Why does every magnet have two poles, not just one?
Though magnets each have a north pole and a south pole, according to the laws of physics, there's no real reason why a monopole couldn't exit.
Asked by: Steve Hills, Manchester
Cut a magnet in two, and you just end up with two smaller magnets, each with a north and a south pole. Yet according to the laws of physics, there’s no reason why single magnetic poles cannot exist. In 1982, researchers at Stanford University, California, thought they’d detected such a ‘monopole’, but the absence of any further discoveries has led most physicists to think this was probably a false alarm. More recently, Claudio Castelnovo of Oxford University, Roderich Moessner of the Max Planck Institute for the Physics of Complex Systems in Dresden and Shivaji Sondhi of Princeton University, have described a system in a lattice of holmium titanate, which appears to allow for a magnetic monopole to wander freely within it at certain temperatures.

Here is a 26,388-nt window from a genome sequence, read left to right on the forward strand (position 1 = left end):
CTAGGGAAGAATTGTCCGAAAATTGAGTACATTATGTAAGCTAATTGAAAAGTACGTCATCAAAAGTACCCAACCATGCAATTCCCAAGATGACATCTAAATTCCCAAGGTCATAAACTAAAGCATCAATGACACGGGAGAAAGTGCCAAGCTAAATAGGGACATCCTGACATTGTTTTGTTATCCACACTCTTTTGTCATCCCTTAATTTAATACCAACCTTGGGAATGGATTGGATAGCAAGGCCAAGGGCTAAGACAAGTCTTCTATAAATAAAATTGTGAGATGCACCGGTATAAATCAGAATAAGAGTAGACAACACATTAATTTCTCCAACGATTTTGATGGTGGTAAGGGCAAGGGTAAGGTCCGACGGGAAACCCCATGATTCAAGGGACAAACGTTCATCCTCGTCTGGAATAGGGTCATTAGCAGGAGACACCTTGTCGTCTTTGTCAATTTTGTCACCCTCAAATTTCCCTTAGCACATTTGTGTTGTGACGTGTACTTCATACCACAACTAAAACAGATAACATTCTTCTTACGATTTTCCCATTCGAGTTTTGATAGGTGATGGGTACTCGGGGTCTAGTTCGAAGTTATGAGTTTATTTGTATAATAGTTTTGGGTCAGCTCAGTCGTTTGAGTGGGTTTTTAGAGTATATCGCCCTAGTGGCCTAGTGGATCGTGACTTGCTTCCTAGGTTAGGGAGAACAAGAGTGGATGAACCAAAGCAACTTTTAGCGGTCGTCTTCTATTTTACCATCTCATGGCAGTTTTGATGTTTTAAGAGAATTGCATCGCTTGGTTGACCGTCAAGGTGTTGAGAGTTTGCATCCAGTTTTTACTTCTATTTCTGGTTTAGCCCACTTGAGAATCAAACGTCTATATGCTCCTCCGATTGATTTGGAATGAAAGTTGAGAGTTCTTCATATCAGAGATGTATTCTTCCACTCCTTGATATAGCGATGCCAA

Robert is a science writer and visiting professor of science at Aston University.